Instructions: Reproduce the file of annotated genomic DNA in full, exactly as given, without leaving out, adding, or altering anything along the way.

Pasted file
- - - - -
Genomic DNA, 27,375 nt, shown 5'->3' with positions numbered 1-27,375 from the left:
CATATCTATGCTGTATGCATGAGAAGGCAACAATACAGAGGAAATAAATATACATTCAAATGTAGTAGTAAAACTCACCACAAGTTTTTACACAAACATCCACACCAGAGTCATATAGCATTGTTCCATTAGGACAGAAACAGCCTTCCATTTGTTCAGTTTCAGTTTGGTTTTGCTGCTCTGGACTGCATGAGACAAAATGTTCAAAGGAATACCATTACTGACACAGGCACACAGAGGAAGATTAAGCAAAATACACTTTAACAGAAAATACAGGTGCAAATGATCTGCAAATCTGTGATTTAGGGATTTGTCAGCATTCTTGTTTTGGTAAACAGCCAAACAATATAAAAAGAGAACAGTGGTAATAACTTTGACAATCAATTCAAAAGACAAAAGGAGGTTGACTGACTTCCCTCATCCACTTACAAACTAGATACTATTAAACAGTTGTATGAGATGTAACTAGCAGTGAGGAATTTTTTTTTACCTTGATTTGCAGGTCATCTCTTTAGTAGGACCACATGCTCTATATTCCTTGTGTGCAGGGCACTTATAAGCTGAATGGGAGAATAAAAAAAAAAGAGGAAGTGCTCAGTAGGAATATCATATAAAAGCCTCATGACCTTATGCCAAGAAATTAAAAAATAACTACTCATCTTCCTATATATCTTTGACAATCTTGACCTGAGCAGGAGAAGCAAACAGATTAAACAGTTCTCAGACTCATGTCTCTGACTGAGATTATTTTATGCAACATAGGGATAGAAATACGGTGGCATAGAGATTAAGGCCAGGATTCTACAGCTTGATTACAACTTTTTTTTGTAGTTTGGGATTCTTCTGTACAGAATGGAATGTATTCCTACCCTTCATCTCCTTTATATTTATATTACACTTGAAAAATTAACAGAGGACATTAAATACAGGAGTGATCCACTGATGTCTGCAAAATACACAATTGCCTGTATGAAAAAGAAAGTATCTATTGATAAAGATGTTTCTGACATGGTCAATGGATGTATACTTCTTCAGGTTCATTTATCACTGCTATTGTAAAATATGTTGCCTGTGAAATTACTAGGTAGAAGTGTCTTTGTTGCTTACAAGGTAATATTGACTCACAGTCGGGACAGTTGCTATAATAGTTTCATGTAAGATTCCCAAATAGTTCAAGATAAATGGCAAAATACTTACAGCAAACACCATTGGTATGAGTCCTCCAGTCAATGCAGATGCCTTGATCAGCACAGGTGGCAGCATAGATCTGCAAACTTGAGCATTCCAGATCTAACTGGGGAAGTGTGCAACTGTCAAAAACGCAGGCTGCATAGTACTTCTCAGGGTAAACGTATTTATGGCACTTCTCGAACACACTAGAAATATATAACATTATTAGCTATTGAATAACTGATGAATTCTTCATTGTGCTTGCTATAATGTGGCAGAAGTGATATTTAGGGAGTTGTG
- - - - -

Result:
Genomic DNA, 27,375 nt, shown 5'->3' with positions numbered 1-27,375 from the left:
CATATCTATGCTGTATGCATGAGAAGGCAACAATACAGAGGAAATAAATATACATTCAAATGTAGTAGTAAAACTCACCACAAGTTTTTACACAAACATCCACACCAGAGTCATATAGCATTGTTCCATTAGGACAGAAACAGCCTTCCATTTGTTCAGTTTCAGTTTGGTTTTGCTGCTCTGGACTGCATGAGACAAAATGTTCAAAGGAATACCATTACTGACACAGGCACACAGAGGAAGATTAAGCAAAATACACTTTAACAGAAAATACAGGTGCAAATGATCTGCAAATCTGTGATTTAGGGATTTGTCAGCATTCTTGTTTTGGTAAACAGCCAAACAATATAAAAAGAGAACAGTGGTAATAACTTTGACAATCAATTCAAAAGACAAAAGGAGGTTGACTGACTTCCCTCATCCACTTACAAACTAGATACTATTAAACAGTTGTATGAGATGTAACTAGCAGTGAGGAATTTTTTTTTACCTTGATTTGCAGGTCATCTCTTTAGTAGGACCACATGCTCTATATTCCTTGTGTGCAGGGCACTTATAAGCTGAATGGGAGAATAAAAAAAAAAGAGGAAGTGCTCAGTAGGAATATCATATAAAAGCCTCATGACCTTATGCCAAGAAATTAAAAAATAACTACTCATCTTCCTATATATCTTTGACAATCTTGACCTGAGCAGGAGAAGCAAACAGATTAAACAGTTCTCAGACTCATGTCTCTGACTGAGATTATTTTATGCAACATAGGGATAGAAATACGGTGGCATAGAGATTAAGGCCAGGATTCTACAGCTTGATTACAACTTTTTTTTGTAGTTTGGGATTCTTCTGTACAGAATGGAATGTATTCCTACCCTTCATCTCCTTTATATTTATATTACACTTGAAAAATTAACAGAGGACATTAAATACAGGAGTGATCCACTGATGTCTGCAAAATACACAATTGCCTGTATGAAAAAGAAAGTATCTATTGATAAAGATGTTTCTGACATGGTCAATGGATGTATACTTCTTCAGGTTCATTTATCACTGCTATTGTAAAATATGTTGCCTGTGAAATTACTAGGTAGAAGTGTCTTTGTTGCTTACAAGGTAATATTGACTCACAGTCGGGACAGTTGCTATAATAGTTTCATGTAAGATTCCCAAATAGTTCAAGATAAATGGCAAAATACTTACAGCAAACACCATTGGTATGAGTCCTCCAGTCAATGCAGATGCCTTGATCAGCACAGGTGGCAGCATAGATCTGCAAACTTGAGCATTCCAGATCTAACTGGGGAAGTGTGCAACTGTCAAAAACGCAGGCTGCATAGTACTTCTCAGGGTAAACGTATTTATGGCACTTCTCGAACACACTAGAAATATATAACATTATTAGCTATTGAATAACTGATGAATTCTTCATTGTGCTTGCTATAATGTGGCAGAAGTGATATTTAGGGAGTTGTG